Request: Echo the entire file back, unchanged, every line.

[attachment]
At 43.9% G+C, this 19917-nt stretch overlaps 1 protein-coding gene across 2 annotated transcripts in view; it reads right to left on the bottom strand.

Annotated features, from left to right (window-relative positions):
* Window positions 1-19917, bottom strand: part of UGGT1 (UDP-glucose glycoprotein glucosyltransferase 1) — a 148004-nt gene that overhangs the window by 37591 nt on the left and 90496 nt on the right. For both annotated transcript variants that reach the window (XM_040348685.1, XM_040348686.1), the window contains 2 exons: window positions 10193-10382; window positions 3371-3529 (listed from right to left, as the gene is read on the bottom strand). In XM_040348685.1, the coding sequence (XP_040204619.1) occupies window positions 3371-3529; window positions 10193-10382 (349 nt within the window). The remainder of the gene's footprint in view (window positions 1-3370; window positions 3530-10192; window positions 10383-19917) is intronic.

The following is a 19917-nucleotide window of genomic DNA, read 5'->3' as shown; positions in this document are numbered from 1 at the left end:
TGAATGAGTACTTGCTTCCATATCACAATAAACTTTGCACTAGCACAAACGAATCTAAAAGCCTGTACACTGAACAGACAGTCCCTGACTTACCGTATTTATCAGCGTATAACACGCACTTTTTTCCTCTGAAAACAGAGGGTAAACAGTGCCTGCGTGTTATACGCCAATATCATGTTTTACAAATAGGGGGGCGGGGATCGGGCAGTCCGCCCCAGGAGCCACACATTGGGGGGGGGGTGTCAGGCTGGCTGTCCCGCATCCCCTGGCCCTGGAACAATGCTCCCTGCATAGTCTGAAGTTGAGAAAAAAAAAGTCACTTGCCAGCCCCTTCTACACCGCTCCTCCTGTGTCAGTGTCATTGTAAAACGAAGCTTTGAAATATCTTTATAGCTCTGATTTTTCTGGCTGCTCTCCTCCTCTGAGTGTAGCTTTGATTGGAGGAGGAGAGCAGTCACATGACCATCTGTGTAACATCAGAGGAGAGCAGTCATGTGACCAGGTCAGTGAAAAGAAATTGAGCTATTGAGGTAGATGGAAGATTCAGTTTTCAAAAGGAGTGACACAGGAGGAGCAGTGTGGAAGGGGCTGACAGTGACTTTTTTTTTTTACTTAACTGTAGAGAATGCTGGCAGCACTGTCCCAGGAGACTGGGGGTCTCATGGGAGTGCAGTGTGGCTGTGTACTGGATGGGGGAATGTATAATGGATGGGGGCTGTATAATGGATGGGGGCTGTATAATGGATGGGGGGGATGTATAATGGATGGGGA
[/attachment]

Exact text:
At 43.9% G+C, this 19917-nt stretch overlaps 1 protein-coding gene across 2 annotated transcripts in view; it reads right to left on the bottom strand.

Annotated features, from left to right (window-relative positions):
* Window positions 1-19917, bottom strand: part of UGGT1 (UDP-glucose glycoprotein glucosyltransferase 1) — a 148004-nt gene that overhangs the window by 37591 nt on the left and 90496 nt on the right. For both annotated transcript variants that reach the window (XM_040348685.1, XM_040348686.1), the window contains 2 exons: window positions 10193-10382; window positions 3371-3529 (listed from right to left, as the gene is read on the bottom strand). In XM_040348685.1, the coding sequence (XP_040204619.1) occupies window positions 3371-3529; window positions 10193-10382 (349 nt within the window). The remainder of the gene's footprint in view (window positions 1-3370; window positions 3530-10192; window positions 10383-19917) is intronic.

The following is a 19917-nucleotide window of genomic DNA, read 5'->3' as shown; positions in this document are numbered from 1 at the left end:
TGAATGAGTACTTGCTTCCATATCACAATAAACTTTGCACTAGCACAAACGAATCTAAAAGCCTGTACACTGAACAGACAGTCCCTGACTTACCGTATTTATCAGCGTATAACACGCACTTTTTTCCTCTGAAAACAGAGGGTAAACAGTGCCTGCGTGTTATACGCCAATATCATGTTTTACAAATAGGGGGGCGGGGATCGGGCAGTCCGCCCCAGGAGCCACACATTGGGGGGGGGGTGTCAGGCTGGCTGTCCCGCATCCCCTGGCCCTGGAACAATGCTCCCTGCATAGTCTGAAGTTGAGAAAAAAAAAGTCACTTGCCAGCCCCTTCTACACCGCTCCTCCTGTGTCAGTGTCATTGTAAAACGAAGCTTTGAAATATCTTTATAGCTCTGATTTTTCTGGCTGCTCTCCTCCTCTGAGTGTAGCTTTGATTGGAGGAGGAGAGCAGTCACATGACCATCTGTGTAACATCAGAGGAGAGCAGTCATGTGACCAGGTCAGTGAAAAGAAATTGAGCTATTGAGGTAGATGGAAGATTCAGTTTTCAAAAGGAGTGACACAGGAGGAGCAGTGTGGAAGGGGCTGACAGTGACTTTTTTTTTTTACTTAACTGTAGAGAATGCTGGCAGCACTGTCCCAGGAGACTGGGGGTCTCATGGGAGTGCAGTGTGGCTGTGTACTGGATGGGGGAATGTATAATGGATGGGGGCTGTATAATGGATGGGGGCTGTATAATGGATGGGGGGGATGTATAATGGATGGGGA